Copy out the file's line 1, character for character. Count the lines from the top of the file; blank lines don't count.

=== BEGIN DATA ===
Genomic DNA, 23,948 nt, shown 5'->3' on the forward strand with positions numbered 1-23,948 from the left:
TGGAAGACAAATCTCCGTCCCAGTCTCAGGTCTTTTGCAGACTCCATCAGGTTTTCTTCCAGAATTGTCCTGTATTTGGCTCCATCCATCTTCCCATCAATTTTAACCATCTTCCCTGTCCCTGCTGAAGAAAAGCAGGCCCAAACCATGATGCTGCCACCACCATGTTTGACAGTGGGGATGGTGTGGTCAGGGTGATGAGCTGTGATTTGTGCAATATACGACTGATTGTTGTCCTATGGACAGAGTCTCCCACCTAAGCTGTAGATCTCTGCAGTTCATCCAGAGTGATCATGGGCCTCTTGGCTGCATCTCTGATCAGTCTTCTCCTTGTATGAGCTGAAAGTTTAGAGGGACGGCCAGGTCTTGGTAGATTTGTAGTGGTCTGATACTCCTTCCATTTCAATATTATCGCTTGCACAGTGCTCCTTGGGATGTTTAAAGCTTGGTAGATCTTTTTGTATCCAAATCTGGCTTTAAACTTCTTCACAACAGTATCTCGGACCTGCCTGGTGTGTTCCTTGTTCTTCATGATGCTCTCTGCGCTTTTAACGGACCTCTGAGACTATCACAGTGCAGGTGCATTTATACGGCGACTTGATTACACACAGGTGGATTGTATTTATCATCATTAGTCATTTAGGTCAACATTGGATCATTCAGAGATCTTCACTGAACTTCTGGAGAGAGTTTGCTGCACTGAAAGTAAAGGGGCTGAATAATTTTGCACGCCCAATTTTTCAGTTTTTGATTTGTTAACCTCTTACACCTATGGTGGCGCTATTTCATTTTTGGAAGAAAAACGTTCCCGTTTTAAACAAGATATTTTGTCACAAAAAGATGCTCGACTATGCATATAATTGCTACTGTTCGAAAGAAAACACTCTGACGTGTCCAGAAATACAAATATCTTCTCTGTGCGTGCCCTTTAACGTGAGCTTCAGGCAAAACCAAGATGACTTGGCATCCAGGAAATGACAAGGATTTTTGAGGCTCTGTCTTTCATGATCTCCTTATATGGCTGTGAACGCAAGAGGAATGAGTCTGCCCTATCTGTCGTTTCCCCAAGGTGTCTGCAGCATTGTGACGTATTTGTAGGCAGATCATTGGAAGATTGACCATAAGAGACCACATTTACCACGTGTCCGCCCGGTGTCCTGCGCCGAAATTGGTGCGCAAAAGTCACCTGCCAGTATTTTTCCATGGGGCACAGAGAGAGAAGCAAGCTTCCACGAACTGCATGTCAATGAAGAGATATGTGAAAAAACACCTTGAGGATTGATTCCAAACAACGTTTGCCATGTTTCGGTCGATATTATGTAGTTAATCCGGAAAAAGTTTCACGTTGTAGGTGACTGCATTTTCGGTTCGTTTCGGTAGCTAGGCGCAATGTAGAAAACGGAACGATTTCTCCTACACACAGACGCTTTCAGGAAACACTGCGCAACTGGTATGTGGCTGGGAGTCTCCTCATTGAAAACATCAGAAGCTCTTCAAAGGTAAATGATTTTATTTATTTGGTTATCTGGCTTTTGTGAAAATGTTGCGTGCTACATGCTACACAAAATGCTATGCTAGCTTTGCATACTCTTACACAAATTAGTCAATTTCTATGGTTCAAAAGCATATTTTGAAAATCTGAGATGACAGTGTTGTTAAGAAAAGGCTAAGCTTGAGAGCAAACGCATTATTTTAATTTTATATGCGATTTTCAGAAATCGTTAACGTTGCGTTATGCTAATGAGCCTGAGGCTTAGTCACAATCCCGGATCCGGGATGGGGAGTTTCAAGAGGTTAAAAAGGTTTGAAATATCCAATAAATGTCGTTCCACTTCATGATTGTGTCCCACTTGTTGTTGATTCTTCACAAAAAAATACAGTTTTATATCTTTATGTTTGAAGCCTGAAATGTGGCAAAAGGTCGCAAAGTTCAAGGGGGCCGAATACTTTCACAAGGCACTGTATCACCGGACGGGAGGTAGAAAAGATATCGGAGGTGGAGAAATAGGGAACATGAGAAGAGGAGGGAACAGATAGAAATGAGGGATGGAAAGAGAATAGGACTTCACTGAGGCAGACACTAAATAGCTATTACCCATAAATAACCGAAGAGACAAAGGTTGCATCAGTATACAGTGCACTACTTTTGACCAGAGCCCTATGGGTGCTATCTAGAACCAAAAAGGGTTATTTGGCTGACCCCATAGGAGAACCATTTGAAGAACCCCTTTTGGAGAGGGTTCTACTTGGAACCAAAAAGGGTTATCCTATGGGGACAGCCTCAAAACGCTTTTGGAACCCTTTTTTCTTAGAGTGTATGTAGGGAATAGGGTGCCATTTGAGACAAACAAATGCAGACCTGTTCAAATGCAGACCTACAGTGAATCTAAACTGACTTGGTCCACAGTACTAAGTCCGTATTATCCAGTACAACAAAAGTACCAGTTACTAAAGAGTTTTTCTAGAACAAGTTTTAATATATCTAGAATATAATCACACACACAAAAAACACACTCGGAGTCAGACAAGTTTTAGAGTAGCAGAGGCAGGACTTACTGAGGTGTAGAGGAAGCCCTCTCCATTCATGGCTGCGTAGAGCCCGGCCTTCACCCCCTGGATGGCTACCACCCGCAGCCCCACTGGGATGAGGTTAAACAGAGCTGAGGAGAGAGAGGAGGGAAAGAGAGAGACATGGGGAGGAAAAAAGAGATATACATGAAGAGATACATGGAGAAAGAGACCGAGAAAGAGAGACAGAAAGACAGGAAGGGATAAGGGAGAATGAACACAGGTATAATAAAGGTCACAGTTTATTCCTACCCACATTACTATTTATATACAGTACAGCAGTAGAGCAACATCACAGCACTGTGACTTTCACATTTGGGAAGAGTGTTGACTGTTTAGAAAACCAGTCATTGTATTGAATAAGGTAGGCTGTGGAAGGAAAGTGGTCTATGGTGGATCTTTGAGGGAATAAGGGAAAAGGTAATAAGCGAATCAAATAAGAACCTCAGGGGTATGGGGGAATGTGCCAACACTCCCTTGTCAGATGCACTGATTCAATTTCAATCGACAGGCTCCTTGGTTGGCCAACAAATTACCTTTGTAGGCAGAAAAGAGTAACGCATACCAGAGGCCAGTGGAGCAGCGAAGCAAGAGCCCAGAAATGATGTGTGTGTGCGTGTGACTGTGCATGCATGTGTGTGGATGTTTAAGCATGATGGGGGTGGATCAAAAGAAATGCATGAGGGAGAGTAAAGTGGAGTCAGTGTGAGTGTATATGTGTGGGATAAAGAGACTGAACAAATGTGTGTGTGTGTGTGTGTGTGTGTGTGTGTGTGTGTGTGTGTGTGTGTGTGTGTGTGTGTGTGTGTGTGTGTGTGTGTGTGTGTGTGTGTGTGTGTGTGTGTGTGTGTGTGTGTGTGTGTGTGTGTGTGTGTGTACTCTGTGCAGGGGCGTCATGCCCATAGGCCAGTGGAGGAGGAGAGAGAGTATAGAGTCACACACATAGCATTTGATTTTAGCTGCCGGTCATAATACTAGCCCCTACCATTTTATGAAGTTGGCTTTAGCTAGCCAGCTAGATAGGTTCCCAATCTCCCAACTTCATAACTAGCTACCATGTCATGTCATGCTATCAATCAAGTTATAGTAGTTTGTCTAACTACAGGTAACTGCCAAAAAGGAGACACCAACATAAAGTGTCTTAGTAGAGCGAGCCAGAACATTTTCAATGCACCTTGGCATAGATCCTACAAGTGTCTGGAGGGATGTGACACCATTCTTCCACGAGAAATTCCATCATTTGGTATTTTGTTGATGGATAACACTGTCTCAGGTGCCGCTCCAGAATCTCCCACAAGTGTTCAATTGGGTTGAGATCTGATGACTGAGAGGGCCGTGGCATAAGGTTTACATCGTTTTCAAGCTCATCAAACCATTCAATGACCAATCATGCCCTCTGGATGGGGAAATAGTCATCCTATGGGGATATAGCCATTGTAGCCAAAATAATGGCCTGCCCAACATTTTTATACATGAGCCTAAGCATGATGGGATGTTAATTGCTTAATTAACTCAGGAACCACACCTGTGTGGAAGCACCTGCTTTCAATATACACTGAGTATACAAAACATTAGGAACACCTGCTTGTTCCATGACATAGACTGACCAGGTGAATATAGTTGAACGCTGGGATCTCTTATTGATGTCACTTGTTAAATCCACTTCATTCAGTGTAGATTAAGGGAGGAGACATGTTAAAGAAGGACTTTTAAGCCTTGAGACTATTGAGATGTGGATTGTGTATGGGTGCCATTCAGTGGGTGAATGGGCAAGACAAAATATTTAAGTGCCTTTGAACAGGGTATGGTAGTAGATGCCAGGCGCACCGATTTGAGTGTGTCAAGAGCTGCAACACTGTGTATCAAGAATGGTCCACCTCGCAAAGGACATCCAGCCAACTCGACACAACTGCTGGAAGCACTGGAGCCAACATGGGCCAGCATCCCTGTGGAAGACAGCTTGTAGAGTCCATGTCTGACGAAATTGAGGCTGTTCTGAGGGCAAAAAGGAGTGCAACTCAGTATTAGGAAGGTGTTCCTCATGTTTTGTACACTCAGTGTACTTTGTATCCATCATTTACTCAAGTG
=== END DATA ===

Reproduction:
Genomic DNA, 23,948 nt, shown 5'->3' on the forward strand with positions numbered 1-23,948 from the left: